The real win though is that the playbooks become the infrastructure documentation, so there's no longer any need to keep a project wiki, if anything even more vulnerable to entropy, up to date. Anybody else on the team can just as easily and quickly deploy the application as me.
"The language wasn't officially released by Sun until about 5 years later."
I beg to differ - I was writing Servlet components on top of Apache Jserv in 1998 (Java 1.2 I think), your 5 years would leap right into Java 1.3.
On the other hand, Java EE 2 where you had to hand code EJB stubs skeletons and all that malarky (unless you had deep pockets for Rational Rose), now that was a "life's too short" style abomination
As seems to be the consensus here, I can't say I'm sorry to see the back of it and never really got on with it - heavy, clunky looking, and flaky - random UI deadlocks (calendar/time widget on 14.04 was so flaky, I gave up on using it to look at the calendar), and especially flaky on multi monitor setups.
No, how about throwing their weight behind Cinnamon?
I'm not sure how much Amazon have actually contributed to MXNet, delving into some background on it seems to suggest it was driven by the University of Washington and Carnegie Mellon, with Amazon coming to the conclusion it was pretty cool tech and promoting it on AWS.
I'd like to be proved wrong on this front as it'd be very nice to see Amazon start to step up and give something back to the open source community, where they seriously lag behind the likes of Google, Facebook, Twitter, and even <cough> Microsoft
"So not quite as many as got murdered and wounded by a Muslim terrorist loon in Orlando. That's just one night club."
Or not as many killed in the Oklahoma City bombing by a Mus.... oh wait.... a New York born, Irish American, Gulf war veteran loon.
What works for me is to put the data onto an OpenStack data volume which can be attached to an instance, have the DB engine (Postgres, Mongo, whatever you're having yourself) run in a container on the instance and mount the data directory from the volume as a container volume. This gives me the DB engine container which can be freely recreated at any time, the instance VM is also relatively transient as it can be easily recreated and the volume containing the data reattached to the new instance.
This is on OpenStack which just happens to be the environment I'm using, but similar approaches seem to be applicable on AWS, Azure etc.
I originally had the keyboard with the case with built in light and it was great. I lost it unfortunately and replaced it with a Paperwhite which despite the screen and light being excellent, is touch to turn the pages, and given the rubbish sensitivity of the screen, sometimes means several touches. It's annoying and I'd have happily paid a few quid extra to have page turn buttons on the side. Even the Android app, with a proper capacitive screen, allows use of the volume buttons to change page
After all Ryanair have been expanding in Shannon of late haven't they? The customer service agents probably need extra pens to drum on the counter while ignoring complaints:
Amazon UK asked me for a scan of my passport last year when I had the temerity to buy, yes BUY, a Kindle book from the UK store, and have it delivered wirelessly in Ireland. This obviously caused an alarm and flashing red light to go off in the Amazon bunker warning that somebody might be trying to buy something via the UK (EU) rather than the US (err... not EU), where Amazon decided (in SOME fairness to them as a result of territorial rights bollox) that somebody who might not be living in the UK had to buy their books. I gave them a short and not very polite suggestion as to where they could stick their demand, and haven't heard from them since.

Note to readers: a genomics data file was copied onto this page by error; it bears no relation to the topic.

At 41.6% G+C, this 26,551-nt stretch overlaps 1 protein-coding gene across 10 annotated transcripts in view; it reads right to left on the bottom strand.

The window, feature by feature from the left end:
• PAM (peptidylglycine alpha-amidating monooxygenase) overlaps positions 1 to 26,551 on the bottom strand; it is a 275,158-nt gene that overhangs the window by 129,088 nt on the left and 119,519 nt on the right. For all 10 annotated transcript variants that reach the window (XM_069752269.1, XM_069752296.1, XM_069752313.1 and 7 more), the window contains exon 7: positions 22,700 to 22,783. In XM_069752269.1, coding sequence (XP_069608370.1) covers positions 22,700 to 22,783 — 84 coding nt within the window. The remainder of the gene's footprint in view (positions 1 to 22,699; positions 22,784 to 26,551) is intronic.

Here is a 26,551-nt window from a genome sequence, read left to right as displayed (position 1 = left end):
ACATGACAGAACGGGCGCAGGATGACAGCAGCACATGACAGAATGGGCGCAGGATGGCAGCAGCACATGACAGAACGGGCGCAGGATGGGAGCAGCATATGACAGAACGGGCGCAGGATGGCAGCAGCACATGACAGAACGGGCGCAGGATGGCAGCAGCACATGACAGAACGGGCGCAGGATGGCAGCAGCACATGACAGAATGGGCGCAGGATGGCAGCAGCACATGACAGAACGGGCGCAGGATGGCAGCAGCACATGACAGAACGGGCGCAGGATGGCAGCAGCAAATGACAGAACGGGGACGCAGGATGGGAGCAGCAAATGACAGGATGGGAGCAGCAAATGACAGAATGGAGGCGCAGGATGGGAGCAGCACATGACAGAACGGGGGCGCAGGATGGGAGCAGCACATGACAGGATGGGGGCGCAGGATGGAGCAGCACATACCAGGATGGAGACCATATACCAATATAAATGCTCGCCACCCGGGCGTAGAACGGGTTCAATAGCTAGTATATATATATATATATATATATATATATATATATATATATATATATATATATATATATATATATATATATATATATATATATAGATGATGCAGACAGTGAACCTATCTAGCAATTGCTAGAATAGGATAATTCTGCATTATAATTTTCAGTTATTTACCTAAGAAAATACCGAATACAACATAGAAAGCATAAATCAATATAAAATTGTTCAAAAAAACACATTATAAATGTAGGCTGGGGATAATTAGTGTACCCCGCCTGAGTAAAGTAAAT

Speaking as an author with a book available on Kindle, frankly I don't give a flying f**k if somebody lives on the moon if they want to buy a copy of my book.
I'm going to echo what seems to be the consensus in the replies so far.
The Playbook is a really nice piece of kit, solid construction, nice velvety finish on the back so that it never feels like it's going to slip out of your hand, very nice screen, good sound, and the UI is very nice to use.
That's the plus side. App support is somewhat wanting. My main bugbears are no Skype (and it looks like no possibility of it coming), a lack of anything to connect to a media server (I point it at a web server I've installed on my NAS), and an inability to play video with anything other than AAC audio.
I can't say about the iPlayer, 4oD etc as I've never tried.
Android apps can be sideloaded as has been pointed out, but there are some restrictions on what will work (camera access is out for one thing). Another problem I've found is that the sideloaded Greader app I use to read blog posts is a bit unstable and when it goes down, the only way to recover involves rebooting the tablet, which is a lengthy process.
There are a few other little niggly issues as well, but you'll get that with any device.
Now, having said all that, I got mine for free via a RIM developer program last year, so I can't complain about being hard done by, Despite what looks like a list of woes, I like it a lot as a simple convenient net access device (I used it almost exclusively while in France for 3 weeks last year). If I had to part with my cash however, I'd go the Nexus route, and I don't think I'd recommend it for your mum with regard to the issues above.